'Djamu’ is a word from the Gadigal language, meaning ‘here I am’ or ‘here I come’.
This unique Indigenous art education program provides opportunities for Indigenous students in Years 5–6 and 10–12 to learn about the art collections of the Gallery as well as vocational pathways available in the arts and integrates Aboriginal and Torres Strait Islander concepts, perspectives and cultural practices.
The pilot program was held over eight days from 4 August to 22 September 2009. Students worked with professionals from the Gallery and from many different areas of the art world, including educators, curators, conservators, registrars and gallery owners. They met practising artists including Esme Timbery, Daniel Boyd, Jason Wing, Genevieve Grieves and Roy Kennedy.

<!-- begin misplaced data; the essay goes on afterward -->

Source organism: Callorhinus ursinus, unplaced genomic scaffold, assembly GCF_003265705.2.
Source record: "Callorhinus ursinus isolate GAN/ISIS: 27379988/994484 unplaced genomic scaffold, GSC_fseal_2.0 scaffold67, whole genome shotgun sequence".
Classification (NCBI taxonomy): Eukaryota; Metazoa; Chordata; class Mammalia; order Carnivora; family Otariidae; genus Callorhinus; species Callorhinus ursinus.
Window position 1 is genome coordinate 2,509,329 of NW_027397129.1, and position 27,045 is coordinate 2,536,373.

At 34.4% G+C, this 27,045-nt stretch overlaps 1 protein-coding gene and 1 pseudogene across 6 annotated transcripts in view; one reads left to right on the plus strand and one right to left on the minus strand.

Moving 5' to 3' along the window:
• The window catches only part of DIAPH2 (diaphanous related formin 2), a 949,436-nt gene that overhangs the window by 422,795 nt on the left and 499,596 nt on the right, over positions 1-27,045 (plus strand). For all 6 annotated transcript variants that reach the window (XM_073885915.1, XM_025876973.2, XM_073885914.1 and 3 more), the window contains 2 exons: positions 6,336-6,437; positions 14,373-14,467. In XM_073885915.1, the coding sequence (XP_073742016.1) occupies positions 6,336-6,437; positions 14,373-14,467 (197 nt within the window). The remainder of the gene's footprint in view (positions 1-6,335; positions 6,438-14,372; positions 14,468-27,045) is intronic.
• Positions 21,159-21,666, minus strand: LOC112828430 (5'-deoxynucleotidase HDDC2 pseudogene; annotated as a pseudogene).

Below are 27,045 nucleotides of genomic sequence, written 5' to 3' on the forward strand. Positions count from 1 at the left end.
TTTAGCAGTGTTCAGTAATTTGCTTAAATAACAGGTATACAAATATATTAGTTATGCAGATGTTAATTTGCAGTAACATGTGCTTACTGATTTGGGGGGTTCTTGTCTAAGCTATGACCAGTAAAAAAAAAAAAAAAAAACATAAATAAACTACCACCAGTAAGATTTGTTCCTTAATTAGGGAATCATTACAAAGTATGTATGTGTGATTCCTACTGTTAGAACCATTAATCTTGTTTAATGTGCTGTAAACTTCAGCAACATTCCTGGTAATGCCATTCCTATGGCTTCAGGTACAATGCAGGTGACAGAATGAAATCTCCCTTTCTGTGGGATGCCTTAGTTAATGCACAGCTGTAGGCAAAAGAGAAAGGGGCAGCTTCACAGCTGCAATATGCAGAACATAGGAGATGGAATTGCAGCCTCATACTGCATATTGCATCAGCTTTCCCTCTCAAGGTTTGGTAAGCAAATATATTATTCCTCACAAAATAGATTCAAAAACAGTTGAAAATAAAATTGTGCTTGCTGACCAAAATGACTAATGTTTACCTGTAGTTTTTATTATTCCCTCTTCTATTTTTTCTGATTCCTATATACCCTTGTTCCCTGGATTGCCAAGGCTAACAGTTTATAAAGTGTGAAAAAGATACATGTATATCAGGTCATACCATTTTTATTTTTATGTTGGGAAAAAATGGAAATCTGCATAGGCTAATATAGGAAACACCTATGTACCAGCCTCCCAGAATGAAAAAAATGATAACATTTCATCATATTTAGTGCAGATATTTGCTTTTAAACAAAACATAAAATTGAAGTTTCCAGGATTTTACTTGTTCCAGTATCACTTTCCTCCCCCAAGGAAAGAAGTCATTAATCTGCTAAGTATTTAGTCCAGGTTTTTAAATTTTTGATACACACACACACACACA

Students visited places such as the Royal Botanic Gardens, the Powerhouse Museum, the Museum of Contemporary Art, artist studios and other galleries, and joined in artist-led art workshops and discussion tours of the Gallery’s collections. They developed skills and talents as artists and gained greater understanding of the art world and their potential to achieve within it, as artists, curators or other arts professionals.
Two Indigenous museum educators based at the Gallery, as well as teachers from participating schools and the Sydney Region Aboriginal Education Unit, led students on this exciting and inspiring journey.